Franz Rosenzweig and the banality of sagehood
The early twentieth-century German-Jewish religious philosopher Franz Rosenzweig (1886-1929) was an explicit opponent of Hegel’s philosophy, with which he was deeply familiar having written his dissertation on Hegel and the State (published in 1920), while on the topic of non-Western philosophy fundamentally reproducing it. Rosenzweig would, in the spirit and style of Hegel, dismissively assess Chinese, Indian, and Islamic thought in his prioritization of the role of Judaism in the history of the West and his reversal of German Idealism in his major work The Star of Redemption (1921). Rosenzweig countered the antiSemitism of the German philosophers by bringing attention to the significance of Jewish ethical traditions and prophetic voices. This significant reinterpretation of philosophy did not extend to non-Western discourses.
Rosenzweig is particularly dismissive toward the Confucianism he depicted as “characteristic” of the Chinese. He interpreted Confucius in this key work as a teacher of an unphilosophical practically oriented and this-worldly morality deprived of spirit understood as the height of the divine.25 Based on reasons related to those offered in Hegel and Weber, Rosenzweig classifies Asian philosophies below Western philosophy while placing Judaism in a different position to it. Confucianism is essentially incomplete in comparison to Western spiritual history. He described Confucius as a mediocre exemplar and banal representation of the ethical, since—according to his account—Confucius lacked the religious sublimity and height of the monotheistic prophetic tradition. Rosenzweig problematically applies his questionable portrayal of Confucianism in a racially charged way to the Chinese people as a whole:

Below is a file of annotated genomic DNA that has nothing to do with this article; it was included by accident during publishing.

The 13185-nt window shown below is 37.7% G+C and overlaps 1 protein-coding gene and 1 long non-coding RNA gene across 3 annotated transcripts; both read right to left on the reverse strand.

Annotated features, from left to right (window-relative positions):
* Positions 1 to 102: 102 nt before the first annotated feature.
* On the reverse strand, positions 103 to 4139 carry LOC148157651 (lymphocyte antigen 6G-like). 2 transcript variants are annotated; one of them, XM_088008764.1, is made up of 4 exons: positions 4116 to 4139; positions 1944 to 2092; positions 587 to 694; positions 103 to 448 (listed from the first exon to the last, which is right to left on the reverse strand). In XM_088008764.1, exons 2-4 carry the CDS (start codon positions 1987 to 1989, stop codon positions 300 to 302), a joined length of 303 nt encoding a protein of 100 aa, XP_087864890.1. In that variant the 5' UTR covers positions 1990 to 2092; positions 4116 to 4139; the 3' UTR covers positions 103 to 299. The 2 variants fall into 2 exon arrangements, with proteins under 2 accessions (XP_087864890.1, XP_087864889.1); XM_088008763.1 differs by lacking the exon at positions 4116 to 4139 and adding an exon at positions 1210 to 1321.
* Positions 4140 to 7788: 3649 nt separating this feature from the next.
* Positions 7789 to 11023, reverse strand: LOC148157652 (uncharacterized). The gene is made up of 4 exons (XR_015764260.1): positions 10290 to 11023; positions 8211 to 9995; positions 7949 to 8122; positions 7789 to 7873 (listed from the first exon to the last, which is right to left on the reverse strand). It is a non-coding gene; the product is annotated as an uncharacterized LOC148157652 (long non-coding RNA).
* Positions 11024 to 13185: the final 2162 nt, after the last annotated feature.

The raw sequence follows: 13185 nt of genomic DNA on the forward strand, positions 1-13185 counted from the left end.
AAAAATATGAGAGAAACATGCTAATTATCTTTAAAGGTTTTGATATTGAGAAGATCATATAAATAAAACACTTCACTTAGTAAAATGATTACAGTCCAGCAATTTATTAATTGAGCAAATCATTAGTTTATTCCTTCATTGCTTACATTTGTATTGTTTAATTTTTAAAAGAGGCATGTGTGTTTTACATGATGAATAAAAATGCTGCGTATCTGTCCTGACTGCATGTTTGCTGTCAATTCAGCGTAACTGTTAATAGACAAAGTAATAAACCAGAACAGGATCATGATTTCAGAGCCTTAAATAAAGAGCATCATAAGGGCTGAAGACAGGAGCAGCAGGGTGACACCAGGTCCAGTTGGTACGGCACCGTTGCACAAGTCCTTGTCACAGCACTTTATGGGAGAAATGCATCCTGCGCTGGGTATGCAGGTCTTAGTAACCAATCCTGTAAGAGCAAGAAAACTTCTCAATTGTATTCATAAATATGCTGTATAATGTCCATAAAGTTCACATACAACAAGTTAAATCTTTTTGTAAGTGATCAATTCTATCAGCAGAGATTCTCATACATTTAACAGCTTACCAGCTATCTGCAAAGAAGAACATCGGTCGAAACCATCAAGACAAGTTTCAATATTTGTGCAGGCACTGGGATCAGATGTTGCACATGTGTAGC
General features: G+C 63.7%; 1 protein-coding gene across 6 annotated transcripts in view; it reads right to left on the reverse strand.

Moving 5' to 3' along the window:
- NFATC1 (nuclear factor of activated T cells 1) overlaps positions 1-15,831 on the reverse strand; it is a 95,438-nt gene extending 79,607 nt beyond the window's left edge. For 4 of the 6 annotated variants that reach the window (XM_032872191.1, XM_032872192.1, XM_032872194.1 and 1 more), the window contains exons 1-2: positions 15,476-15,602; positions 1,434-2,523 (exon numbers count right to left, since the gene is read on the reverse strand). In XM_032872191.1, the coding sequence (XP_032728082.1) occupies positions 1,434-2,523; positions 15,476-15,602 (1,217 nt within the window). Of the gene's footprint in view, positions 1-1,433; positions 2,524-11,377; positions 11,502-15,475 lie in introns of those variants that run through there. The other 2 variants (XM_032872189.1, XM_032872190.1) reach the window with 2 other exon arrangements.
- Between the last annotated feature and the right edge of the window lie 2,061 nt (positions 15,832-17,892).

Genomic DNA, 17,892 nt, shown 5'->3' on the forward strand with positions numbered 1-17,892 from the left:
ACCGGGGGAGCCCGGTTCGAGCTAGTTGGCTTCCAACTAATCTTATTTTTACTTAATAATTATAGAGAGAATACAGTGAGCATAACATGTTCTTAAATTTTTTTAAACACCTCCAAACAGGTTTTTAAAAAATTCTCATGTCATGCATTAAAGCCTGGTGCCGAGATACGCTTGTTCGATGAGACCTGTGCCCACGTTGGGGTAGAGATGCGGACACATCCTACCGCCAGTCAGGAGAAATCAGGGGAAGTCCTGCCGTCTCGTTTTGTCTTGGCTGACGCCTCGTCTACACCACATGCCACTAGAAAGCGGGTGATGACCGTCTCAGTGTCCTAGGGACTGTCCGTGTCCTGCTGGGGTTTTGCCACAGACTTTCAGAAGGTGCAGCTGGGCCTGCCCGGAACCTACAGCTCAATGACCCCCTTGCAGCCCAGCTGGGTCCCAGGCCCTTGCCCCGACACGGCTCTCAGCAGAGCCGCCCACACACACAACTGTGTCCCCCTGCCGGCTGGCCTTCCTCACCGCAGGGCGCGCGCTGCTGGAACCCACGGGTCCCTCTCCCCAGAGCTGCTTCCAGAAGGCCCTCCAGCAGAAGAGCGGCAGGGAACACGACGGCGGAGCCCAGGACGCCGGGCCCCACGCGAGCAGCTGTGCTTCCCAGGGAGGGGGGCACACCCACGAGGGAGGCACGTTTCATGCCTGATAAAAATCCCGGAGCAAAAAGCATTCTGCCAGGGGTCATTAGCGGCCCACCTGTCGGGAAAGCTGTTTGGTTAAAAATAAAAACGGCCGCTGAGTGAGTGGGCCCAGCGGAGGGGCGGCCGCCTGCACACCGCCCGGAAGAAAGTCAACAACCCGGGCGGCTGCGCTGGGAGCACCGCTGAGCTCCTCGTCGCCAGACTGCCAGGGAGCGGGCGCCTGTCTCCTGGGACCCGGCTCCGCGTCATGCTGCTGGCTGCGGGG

It must be said to the honor of mankind that really nowhere else except in China could such a boring man as was Confucius have become the classical model of the human. Something quite other than character is the mark of the Chinese man.26
Rosenzweig caricaturized the Chinese as devoid of individual life, and lacking ethical and spiritual depth; their qualities of life are deemed to be only those of mass humanity engaged in practical pursuits. The Chinese “idea of the sage, whose classical embodiment is once again Confucius, strays from all possible particularity of character; this is really the man without character, that is to say the ordinary man"27 This portrayal of the Chinese shares features with the antiSemitic interpretation of the Jewish people who were denied in the anti-Semitic imagination the higher pursuits of humanity as a supposedly practical people devoid of noble ethical and religious qualities.